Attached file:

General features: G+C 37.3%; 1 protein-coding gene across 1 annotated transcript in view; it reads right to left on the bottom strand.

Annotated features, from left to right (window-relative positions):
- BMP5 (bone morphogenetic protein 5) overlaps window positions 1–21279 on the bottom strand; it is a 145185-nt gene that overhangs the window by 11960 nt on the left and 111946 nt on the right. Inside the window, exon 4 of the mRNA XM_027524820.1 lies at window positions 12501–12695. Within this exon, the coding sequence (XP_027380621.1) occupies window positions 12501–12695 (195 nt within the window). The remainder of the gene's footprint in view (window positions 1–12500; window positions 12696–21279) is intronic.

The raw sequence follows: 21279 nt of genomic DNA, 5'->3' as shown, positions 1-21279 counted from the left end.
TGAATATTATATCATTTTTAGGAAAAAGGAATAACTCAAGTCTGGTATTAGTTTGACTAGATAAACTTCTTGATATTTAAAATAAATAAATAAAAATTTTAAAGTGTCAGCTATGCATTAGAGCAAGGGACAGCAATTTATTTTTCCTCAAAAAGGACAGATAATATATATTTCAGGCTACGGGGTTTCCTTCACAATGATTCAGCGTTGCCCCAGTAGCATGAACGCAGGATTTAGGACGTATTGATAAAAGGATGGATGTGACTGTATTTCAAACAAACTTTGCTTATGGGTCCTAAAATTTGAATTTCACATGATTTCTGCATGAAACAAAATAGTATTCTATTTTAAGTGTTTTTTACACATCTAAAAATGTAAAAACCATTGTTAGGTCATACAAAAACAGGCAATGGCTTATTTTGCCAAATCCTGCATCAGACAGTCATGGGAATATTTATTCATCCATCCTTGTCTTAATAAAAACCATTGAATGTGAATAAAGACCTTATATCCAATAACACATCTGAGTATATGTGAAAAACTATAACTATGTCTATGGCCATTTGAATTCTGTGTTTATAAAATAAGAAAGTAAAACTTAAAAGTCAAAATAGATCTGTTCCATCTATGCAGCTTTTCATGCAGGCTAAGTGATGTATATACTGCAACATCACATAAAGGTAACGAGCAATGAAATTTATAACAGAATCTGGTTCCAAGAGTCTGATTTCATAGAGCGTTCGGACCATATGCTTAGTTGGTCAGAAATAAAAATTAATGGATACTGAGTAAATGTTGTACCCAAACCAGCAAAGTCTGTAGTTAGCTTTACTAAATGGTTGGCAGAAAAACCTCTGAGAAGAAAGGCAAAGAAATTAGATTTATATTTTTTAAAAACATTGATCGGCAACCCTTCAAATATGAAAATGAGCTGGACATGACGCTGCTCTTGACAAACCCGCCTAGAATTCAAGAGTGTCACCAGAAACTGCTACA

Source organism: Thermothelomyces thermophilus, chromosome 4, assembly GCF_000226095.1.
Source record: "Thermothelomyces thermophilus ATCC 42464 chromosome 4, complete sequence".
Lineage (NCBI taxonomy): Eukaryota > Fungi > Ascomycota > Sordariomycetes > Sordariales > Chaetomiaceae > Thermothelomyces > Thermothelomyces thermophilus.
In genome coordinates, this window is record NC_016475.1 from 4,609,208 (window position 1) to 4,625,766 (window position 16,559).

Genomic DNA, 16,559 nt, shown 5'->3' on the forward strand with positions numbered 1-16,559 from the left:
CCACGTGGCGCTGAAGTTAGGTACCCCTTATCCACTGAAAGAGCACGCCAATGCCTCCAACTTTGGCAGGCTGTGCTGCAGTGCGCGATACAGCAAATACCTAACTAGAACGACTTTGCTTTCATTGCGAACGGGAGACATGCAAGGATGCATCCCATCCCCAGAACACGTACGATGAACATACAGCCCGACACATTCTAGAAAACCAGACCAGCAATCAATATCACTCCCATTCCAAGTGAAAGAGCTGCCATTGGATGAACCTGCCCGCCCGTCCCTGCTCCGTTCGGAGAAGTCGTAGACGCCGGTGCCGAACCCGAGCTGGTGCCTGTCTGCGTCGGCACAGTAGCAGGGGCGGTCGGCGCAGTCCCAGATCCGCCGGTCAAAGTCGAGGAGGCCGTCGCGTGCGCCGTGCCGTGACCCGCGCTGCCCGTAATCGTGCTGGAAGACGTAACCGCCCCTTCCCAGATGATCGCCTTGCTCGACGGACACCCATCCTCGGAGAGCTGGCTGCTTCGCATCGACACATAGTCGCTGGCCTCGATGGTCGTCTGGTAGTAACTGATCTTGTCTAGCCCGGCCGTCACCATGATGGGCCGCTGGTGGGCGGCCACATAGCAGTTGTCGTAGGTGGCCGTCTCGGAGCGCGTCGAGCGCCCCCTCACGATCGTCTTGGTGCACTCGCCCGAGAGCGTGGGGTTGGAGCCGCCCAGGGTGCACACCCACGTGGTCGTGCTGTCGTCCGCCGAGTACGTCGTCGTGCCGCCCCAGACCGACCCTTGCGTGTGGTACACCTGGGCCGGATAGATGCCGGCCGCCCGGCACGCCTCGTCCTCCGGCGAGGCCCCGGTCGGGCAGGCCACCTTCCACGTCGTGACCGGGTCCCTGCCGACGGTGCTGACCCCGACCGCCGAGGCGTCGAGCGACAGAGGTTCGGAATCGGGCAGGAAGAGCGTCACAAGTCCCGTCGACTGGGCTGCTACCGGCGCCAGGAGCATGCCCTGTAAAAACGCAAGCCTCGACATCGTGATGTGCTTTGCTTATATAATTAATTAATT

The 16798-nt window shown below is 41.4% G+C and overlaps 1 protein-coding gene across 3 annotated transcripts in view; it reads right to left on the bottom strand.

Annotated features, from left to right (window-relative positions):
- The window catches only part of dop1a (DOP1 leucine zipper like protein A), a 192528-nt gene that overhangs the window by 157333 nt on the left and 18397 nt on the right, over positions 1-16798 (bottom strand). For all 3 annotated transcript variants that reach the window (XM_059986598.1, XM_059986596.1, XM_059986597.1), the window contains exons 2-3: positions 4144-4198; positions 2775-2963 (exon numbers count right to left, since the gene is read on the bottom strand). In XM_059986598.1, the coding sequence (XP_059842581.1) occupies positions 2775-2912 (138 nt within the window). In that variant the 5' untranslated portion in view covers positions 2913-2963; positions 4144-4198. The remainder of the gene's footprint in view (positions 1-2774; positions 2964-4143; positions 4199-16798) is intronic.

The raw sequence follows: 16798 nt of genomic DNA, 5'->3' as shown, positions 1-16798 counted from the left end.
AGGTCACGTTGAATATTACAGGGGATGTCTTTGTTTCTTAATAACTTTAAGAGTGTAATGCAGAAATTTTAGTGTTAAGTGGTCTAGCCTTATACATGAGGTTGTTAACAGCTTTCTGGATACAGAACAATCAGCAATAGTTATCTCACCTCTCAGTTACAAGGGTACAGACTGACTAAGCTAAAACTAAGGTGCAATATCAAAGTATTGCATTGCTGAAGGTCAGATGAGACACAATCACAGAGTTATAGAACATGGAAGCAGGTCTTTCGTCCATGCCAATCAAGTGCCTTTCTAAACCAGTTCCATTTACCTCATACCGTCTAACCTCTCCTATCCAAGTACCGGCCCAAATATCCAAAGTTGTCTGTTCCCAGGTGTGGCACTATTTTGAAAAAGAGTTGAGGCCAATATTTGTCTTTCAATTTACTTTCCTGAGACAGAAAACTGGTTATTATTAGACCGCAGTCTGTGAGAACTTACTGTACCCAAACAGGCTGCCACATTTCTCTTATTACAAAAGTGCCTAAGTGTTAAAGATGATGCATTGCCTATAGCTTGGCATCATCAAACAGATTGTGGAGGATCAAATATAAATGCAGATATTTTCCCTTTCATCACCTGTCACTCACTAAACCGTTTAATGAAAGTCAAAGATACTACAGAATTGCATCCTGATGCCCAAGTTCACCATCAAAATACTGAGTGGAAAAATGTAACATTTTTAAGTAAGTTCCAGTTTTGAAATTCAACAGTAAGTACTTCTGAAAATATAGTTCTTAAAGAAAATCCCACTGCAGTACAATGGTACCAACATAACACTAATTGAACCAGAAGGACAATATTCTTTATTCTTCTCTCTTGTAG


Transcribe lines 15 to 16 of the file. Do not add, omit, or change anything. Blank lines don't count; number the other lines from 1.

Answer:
The raw sequence follows: 16798 nt of genomic DNA, 5'->3' as shown, positions 1-16798 counted from the left end.
AGGTCACGTTGAATATTACAGGGGATGTCTTTGTTTCTTAATAACTTTAAGAGTGTAATGCAGAAATTTTAGTGTTAAGTGGTCTAGCCTTATACATGAGGTTGTTAACAGCTTTCTGGATACAGAACAATCAGCAATAGTTATCTCACCTCTCAGTTACAAGGGTACAGACTGACTAAGCTAAAACTAAGGTGCAATATCAAAGTATTGCATTGCTGAAGGTCAGATGAGACACAATCACAGAGTTATAGAACATGGAAGCAGGTCTTTCGTCCATGCCAATCAAGTGCCTTTCTAAACCAGTTCCATTTACCTCATACCGTCTAACCTCTCCTATCCAAGTACCGGCCCAAATATCCAAAGTTGTCTGTTCCCAGGTGTGGCACTATTTTGAAAAAGAGTTGAGGCCAATATTTGTCTTTCAATTTACTTTCCTGAGACAGAAAACTGGTTATTATTAGACCGCAGTCTGTGAGAACTTACTGTACCCAAACAGGCTGCCACATTTCTCTTATTACAAAAGTGCCTAAGTGTTAAAGATGATGCATTGCCTATAGCTTGGCATCATCAAACAGATTGTGGAGGATCAAATATAAATGCAGATATTTTCCCTTTCATCACCTGTCACTCACTAAACCGTTTAATGAAAGTCAAAGATACTACAGAATTGCATCCTGATGCCCAAGTTCACCATCAAAATACTGAGTGGAAAAATGTAACATTTTTAAGTAAGTTCCAGTTTTGAAATTCAACAGTAAGTACTTCTGAAAATATAGTTCTTAAAGAAAATCCCACTGCAGTACAATGGTACCAACATAACACTAATTGAACCAGAAGGACAATATTCTTTATTCTTCTCTCTTGTAG